We promise you that we will come back soon to make you dream.
In the meantime we give you pleasant readings on our fabulous world.
When not shamefaced and relegated to bare functionalism, the mirror is the most evocative of all household furnishings. For Umberto Eco it is a “threshold—phenomenon” and for Lewis Carrol a bridge—object that leads to the wonderland beyond it, where the ever popular Alice lived out her adventures. Ultrafragola, designed by Ettore Sottsass jr and in continuous production at Poltronova since 1970, seems suspended between two different concepts of “window”, the first symbolised metaphorically by maximum visibility and the second its opposite. On one hand it references not only the concepts expressed by Eco and Carroll, but also Russian icons, which according to tradition create a gateway that connects the real world with another reality.
On the other it references Marcel Duchamp’s “Fresh Widow”, a window in which the panes of glass are replaced with black leather, demonstrating that in order to look beyond, we have to close off the outside world and build another one inside our minds or, in the particular case of Sottsass’s mirror, inside ourselves. It is no mystery, and Sottsass himself said so on multiple occasions, that the Mobili Grigi series, of which the Ultrafragola mirror forms part, is an “existentialist” project. Sottsass, who was “constitutionally incapable of being happy for more than a few seconds at a time and then only rarely”, always felt the need to focus on the specific value of the individual person, on that person’s precarious and finite character, on the emptiness that is the characteristic condition of modern man, and on the solitude we all see reflected back in the face of death.
The concept of design had a profound meaning for him. It is the answer to the sadness that is implicit in human beings and their solitary existence, a condition he was aware of and shared. And providing the tools to fight this remained the fundamental mission of his work. Given this background, it would probably have made its creator, who died in 2007, smile to learn that according to the “New York magazine” Ultrafragola is the selfie—mirror par excellence for stars all over the world.
It is also bizarre, remembering the undisputed iconic status of this object, that Ultrafragola, which is the only colourful and sensual note in the Mobili Grigi project, wasn’t understood by the general public at the time and was harshly criticised by the trade press. In January 1971, a few months after the launch of this series by Sottsass—Poltronova at Eurodomus, Piera Peroni penned an article in “Abitare”, with the emblematic title “Per favore mi dai un cerino?” [Please give me a match], that savaged the design.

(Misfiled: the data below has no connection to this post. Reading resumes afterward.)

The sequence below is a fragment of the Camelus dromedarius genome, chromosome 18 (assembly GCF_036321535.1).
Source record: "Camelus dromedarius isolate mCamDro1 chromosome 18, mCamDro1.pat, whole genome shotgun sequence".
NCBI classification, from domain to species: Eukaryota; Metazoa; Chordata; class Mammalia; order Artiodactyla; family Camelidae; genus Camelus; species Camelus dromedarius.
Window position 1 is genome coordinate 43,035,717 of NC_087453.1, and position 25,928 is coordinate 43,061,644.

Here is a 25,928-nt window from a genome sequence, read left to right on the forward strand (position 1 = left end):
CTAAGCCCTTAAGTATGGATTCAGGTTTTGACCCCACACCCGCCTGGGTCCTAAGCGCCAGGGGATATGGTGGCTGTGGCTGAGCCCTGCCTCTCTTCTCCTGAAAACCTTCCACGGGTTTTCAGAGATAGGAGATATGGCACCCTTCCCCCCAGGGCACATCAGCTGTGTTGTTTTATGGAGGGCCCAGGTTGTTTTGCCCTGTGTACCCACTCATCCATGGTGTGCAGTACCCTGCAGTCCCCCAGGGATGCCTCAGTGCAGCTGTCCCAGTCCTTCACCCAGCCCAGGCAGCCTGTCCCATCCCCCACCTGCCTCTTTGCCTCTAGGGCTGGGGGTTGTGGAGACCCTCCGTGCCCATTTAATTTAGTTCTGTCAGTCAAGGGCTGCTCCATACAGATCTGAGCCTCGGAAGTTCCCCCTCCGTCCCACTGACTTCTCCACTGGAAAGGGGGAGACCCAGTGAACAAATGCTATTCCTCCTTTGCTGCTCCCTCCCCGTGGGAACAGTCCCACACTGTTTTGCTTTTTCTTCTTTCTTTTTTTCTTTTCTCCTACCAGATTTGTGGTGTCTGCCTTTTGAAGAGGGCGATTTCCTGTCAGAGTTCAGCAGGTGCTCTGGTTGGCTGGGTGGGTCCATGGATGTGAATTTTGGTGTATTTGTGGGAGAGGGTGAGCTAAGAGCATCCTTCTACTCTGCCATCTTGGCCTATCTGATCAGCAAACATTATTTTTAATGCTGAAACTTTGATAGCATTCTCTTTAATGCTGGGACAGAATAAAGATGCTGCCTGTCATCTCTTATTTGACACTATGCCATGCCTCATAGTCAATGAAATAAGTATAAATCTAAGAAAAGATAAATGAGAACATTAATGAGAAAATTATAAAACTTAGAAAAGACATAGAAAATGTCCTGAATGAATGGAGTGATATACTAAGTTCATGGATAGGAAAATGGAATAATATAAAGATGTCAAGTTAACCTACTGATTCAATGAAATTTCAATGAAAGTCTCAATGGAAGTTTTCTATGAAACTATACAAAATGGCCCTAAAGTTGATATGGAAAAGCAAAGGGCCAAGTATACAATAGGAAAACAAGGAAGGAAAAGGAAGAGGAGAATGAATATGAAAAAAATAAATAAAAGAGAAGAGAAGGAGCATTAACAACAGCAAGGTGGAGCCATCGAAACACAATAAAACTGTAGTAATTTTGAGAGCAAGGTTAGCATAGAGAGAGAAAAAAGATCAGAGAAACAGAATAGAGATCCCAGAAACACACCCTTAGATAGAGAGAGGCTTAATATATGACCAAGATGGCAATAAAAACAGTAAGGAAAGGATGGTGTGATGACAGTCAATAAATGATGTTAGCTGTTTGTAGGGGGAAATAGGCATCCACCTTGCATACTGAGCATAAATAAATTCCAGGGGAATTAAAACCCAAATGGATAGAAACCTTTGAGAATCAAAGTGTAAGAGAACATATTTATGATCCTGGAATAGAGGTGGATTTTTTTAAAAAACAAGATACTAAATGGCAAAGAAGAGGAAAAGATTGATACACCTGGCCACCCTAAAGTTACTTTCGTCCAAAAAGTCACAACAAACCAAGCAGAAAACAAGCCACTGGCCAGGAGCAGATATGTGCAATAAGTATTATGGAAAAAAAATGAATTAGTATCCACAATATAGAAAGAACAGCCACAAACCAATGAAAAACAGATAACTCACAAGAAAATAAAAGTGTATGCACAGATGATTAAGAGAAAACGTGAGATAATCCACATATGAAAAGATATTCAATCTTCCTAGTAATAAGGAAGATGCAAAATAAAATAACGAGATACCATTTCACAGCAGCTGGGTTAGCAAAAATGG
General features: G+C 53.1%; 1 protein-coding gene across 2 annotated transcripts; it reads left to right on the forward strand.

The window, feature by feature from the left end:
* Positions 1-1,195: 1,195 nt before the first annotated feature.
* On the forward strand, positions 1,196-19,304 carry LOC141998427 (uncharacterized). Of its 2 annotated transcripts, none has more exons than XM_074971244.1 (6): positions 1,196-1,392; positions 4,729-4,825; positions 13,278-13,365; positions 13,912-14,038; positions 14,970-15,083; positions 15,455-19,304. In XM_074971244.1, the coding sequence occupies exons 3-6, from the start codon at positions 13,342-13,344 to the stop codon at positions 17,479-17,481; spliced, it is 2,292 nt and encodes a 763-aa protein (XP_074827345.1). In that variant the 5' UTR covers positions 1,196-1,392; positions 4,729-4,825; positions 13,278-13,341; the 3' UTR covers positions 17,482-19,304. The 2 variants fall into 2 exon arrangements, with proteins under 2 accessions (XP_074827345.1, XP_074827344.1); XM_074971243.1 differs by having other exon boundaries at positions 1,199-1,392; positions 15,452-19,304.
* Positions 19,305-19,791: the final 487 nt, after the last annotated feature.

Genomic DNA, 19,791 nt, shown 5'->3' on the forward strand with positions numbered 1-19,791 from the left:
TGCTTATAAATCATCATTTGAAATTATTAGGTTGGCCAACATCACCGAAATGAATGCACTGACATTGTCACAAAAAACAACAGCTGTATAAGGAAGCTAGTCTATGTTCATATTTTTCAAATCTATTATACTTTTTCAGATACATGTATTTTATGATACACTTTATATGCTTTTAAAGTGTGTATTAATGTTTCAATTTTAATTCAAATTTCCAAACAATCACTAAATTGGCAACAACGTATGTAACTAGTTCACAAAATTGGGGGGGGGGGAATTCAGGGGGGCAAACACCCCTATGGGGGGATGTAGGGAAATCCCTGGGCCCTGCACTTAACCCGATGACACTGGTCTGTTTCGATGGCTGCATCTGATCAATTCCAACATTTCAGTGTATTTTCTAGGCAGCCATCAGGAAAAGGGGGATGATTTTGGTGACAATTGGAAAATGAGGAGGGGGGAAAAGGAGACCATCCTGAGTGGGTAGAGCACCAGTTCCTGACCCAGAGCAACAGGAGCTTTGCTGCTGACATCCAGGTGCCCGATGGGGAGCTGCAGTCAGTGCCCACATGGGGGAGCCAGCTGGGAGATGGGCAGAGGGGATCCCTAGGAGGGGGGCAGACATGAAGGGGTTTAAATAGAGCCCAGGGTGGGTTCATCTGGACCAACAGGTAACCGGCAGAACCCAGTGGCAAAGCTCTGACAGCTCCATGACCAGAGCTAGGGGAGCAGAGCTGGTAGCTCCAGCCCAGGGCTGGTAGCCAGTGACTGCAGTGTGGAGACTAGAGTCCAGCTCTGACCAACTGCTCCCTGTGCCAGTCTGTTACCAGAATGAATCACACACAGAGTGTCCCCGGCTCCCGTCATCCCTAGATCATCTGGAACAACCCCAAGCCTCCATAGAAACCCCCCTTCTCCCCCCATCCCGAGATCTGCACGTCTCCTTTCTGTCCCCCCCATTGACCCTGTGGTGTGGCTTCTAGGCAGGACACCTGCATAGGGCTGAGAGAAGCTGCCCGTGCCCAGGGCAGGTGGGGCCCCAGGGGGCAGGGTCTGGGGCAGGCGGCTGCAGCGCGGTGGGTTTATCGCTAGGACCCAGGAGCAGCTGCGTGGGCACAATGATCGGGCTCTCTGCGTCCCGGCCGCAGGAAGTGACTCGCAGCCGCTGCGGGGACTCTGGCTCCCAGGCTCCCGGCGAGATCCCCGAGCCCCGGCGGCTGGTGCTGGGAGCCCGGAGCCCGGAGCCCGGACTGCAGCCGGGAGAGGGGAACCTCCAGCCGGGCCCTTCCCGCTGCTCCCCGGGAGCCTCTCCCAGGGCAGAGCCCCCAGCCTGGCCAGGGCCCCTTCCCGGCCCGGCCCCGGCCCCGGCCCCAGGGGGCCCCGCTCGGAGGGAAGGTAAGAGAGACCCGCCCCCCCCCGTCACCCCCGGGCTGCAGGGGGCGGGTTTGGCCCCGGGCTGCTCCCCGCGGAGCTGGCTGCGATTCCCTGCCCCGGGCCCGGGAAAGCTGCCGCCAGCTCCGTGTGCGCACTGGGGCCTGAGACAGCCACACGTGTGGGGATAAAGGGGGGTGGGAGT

The first pages of the article featured a still from the final scene of the film Zabriskie Point by Michelangelo Antonioni, who was unaware of its use, in which against the backdrop of music by Pink Floyd, the famous John Lassen House designed by Paolo Soleri is blown sky high, along with all the furniture, objects and decorations it contains, of course.
At a time when the Controdesign or Radical Design label was still a thing of the future, only “good design” had the right to exist and Sottsass’s experimentation was so “foreign” that it only found a home, unsurprisingly, in cinema and on the set of the Italian science fiction TV series “A for Andromeda” (1972), based on the famous novel by Fred Hoyle.
The extraordinary scope for experimentation offered to him by the far—sighted and sui generis Poltronova was made possible by using materials in ways that were unprecedented at the time: vacuum—moulded fiberglass produced using the same aluminium mould since 1970, combined with the expert hand craftsmanship that is a feature of Made in Italy products at their most refined. But the ultimate goal for Sottsass, who had little truck with conventional commercial logic, was even more experimental, because his interest lay in the figurative aspects of the home in relation to its inhabitants’ psychological condition. And in 1970 that really was science fiction.
Decoration is the other dominant feature of the design, provided by the wide frame that brings to mind the moulded decorations above the portals of Romanesque cathedrals, which as well as being places of worship are also spaces where the community met in council, and so represent not only religious but also civic monuments and the expression of a collective, choral society.
In the same way, Ultrafragola is a totemic home portal and a cult object because of its powerful evocative charge, a must—have whether you use it to check your appearance or reconnect with your innermost being.(Elisabetta Trincherini)
|Contents by The monographs of Poltronova: Ultrafragola. Ettore Sottsass jr, edited by Francesca Balena Arista, Donatello D’Angelo and Elisabetta Trincherini, Centro Studi Poltronova per il Design, Florence 2020.|